Aleah Booth

2022-07-20

$3/3=1$. But what if I write it as $\left(1+1+1\right)/3$ or $1/3+1/3+1/3$?
Now, $1/3$ is a recurring/repeating/non-ending decimal so if we add these three, i.e. $0.3333...+0.3333...+0.3333...$ we will get infinitesimally close to $1$ but not $1$
Is there a way to show that these decimals do end and will eventually become $1$?

kamphundg4

Expert

$0.\overline{3}$ is not in the process of becoming $1/3$ or anything else. If it is a meaningful expression then it is already equal to $1/3$ or not equal to $1/3.$
Your Q is not trivial. A logical foundation for $\mathbb{R}$ was only developed in the 19th century.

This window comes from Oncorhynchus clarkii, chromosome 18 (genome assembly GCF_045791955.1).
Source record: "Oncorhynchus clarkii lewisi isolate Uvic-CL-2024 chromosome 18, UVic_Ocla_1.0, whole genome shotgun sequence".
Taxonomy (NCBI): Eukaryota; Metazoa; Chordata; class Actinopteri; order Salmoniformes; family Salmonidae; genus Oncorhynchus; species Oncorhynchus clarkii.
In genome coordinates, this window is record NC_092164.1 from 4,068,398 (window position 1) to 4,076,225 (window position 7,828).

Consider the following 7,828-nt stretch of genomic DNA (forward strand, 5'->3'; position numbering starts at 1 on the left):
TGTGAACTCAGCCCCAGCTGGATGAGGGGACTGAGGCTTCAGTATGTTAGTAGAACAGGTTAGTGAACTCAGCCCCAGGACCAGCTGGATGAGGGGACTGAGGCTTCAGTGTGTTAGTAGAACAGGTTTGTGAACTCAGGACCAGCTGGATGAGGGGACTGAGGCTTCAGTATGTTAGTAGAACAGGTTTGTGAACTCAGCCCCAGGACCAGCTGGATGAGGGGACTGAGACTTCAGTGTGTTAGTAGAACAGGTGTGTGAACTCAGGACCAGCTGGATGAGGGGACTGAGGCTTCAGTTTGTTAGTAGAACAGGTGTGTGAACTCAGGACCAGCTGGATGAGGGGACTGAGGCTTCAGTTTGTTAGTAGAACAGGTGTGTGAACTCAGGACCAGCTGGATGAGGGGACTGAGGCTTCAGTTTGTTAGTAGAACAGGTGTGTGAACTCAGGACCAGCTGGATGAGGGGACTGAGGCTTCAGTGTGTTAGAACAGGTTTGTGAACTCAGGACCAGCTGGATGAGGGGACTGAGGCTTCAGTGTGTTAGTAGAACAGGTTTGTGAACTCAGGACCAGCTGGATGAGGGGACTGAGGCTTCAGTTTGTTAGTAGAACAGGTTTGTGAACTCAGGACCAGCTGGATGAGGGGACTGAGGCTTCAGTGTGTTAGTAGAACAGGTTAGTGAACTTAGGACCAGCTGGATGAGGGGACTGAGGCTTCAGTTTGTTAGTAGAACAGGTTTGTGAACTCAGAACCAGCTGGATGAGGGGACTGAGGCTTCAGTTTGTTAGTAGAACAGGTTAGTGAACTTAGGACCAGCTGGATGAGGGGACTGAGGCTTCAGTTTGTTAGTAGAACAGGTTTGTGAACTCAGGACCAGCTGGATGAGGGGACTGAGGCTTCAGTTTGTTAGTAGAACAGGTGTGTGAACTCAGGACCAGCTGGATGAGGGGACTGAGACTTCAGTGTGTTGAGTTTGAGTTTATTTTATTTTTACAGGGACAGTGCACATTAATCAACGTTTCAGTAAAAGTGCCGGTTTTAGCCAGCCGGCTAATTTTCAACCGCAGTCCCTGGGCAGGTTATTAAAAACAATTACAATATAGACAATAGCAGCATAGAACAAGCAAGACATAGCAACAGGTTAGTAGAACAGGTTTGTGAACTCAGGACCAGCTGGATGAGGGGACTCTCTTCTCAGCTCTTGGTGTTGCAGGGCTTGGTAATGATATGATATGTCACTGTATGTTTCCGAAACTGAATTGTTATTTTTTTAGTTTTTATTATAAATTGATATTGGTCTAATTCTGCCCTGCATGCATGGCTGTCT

Dean Summers

Expert

The decimals do not end, but that's not really a problem, since
$0.999999999\cdots =1$
There are several proofs of this, which you can look at yourself.
The simplest one is to say that if $x=0.99\dots$, then $10x=9.99\dots$, and if you subtract the two equations you get $9x=9$ which means $x=1$
Another way is to see that
$0.99\cdots =0.9+0.09+0.009+\cdots =\phantom{\rule{0ex}{0ex}}=9\cdot \left(0.1+0.1+0.001+\cdots \right)=9\cdot \sum _{i=1}^{\mathrm{\infty }}{10}^{-i}=9\cdot \frac{1}{9}=1$

Do you have a similar question?